Drastic political and social changes swept across the South before, during, and after the Civil War.  Durham, North Carolina, encapsulates the experience of many southern cities coming to grips with these everchanging landscapes. The largest surrender of Confederate forces during the Civil War took place at Bennett Place, near Durham Station. With the end of the Civil War came a void of uncertainty, which was filled by the boom of the tobacco industry, the Jim Crow Era, and the Civil Rights movement. Join us for a tour that will guide you from the closing days of the Civil War to the early days of the Civil Rights movement, and show you that there is more to Durham than baseball and Kevin Costner.

Come and explore the Confederate surrender site at Bennett Place, and walk the streets of Durham, as you learn about one of the most prosperous African-American communities in the "New South," and follow along through their struggle to end segregation. Civil War, sit-ins, and movie trivia are just a few of the topics that are in store for you. 

Tour Guides: James Percoco, Malcolm White, & the Staff of Bennett Place State Historic Site  

 

The Beginning of the End and A New Beginning in Greensboro (Tour 2)

Two of America's pivotal conflicts came to the city of Greensboro, North Carolina. 

In March of 1781, Patriot and British forces faced off in one of the most decisive battles of the Revolutionary War at Guilford Court House. Although the British were victorious, their victory was pyrrhic and helped to set the stage of the ultimate American victory at Yorktown. 

In April of 1865, the remainder of Joseph E. Johnston's Confederate Army arrived in the Greensboro area, with William T. Sherman's army group in hot pursuit. With the surrender of Robert E. Lee's forces at Appomattox Court House and the Confederate government in flight, Johnston sued for peace. Fifty miles away, at Bennett Place, Johnston and Sherman met to discuss surrender terms. What followed was the largest surrender of Southern troops during the Civil War.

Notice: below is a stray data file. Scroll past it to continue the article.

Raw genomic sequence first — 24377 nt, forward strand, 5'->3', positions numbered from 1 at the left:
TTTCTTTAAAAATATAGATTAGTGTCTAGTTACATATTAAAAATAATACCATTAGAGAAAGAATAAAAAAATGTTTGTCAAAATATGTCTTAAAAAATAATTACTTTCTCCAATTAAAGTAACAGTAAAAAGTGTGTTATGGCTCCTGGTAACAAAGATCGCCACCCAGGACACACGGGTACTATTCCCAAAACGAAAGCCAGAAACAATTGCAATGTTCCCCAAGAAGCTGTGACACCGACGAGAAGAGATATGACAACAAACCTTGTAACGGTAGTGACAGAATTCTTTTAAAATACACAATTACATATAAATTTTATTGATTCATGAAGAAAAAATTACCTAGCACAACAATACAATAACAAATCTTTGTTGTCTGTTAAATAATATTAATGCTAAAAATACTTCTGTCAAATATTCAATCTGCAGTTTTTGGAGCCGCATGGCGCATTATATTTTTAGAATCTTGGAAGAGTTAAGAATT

Join expert tour guide Robert "Bert" Dunkerly for an exciting day in the Greensboro area. The morning will take you to Guilford Court House National Military Park for a tour of the museum and a walking tour of the 1781 battlefield, where, participants will take part in a lively discussion of the battle's background and consequences.

The afternoon switches gears to the American Civil War, with visits to the Confederate camp and surrender sites associated with the Confederate capitulation at Bennett Place, and discussions of how Reconstruction unfolded in North Carolina. 

Please Note: Please expect a lot of walking and standing during the Guilford Court House Battlefield tour. 

Tour Guide: Robert M. Dunkerly

 

Calamity in Carolina: The Battles of Bentonville and Averasboro (Tour 3)

The final year of the American Civil war brought Union and Confederate armies to the Tar Heel State, as Joseph Johnston's Confederate army desperately moved north in an effort to link up with Robert E. Lee's forces around Richmond and Petersburg, Virginia, in the balance was the fleeting hopes of the Southern Confederacy. In close pursuit of the Rebels was the army group of William T. Sherman. Johnston's and Sherman's forces first clashed at Averasboro on March 16, 1865. The battle was a delaying action for Johnston, as he attempted to concentrate his forces for a major strike at Sherman's army group. 

Three days later, Johnston and Sherman's armies clashed for the last time at the Battle of Bentonville. Although outnumbered nearly three-to-one, the Southern forces fought tenaciously in what was the largest Civil War engagement on North Carolina soil. In the end, the Federals were victorious, and Johnston's army was again, in retreat. 

Join American Battlefield Trust Education Department team members Garry Adelman and Daniel T. Davis for an informative, entertaining, and irreverent tour of the Bentonville and Averasboro battlefields. You know the story of Lee's surrender, now hear the rest of the story.  

Tour Guides: Garry Adelman & Daniel T. Davis 

 

Saturday Keynote Address:

Dr. Edward Ayers—"What Story Does the Civil War Tell?"

Every American has an explanation for the nation’s Civil War, whether they think about it or not.  Often, those explanations are just a few words—slavery, say, or states’ rights or economics.  In this talk, we will think about those explanations, where they come from, what meanings they hold for today, and what explanations we might offer our students.  

 

Special Sunday Session: 

History Ad Libs 

Puppet shows, traveling trunks, a field-trip-fund, oh my! Join the American Battlefield Trust Education Department for a fun-filled morning as we showcase classroom programs and lesson ideas that you can incorporate into your classroom. This interactive mash-up will have a little bit of everything for K-12 educators and will showcase both traditional and non-traditional learning methods. Have fund learning about what the American Battlefield Trust has to offer educators.

Session Type: Interactive Mash Up 

Presenters: The American Battlefield Trust Education Department & Some Special Guests

Grade Levels: All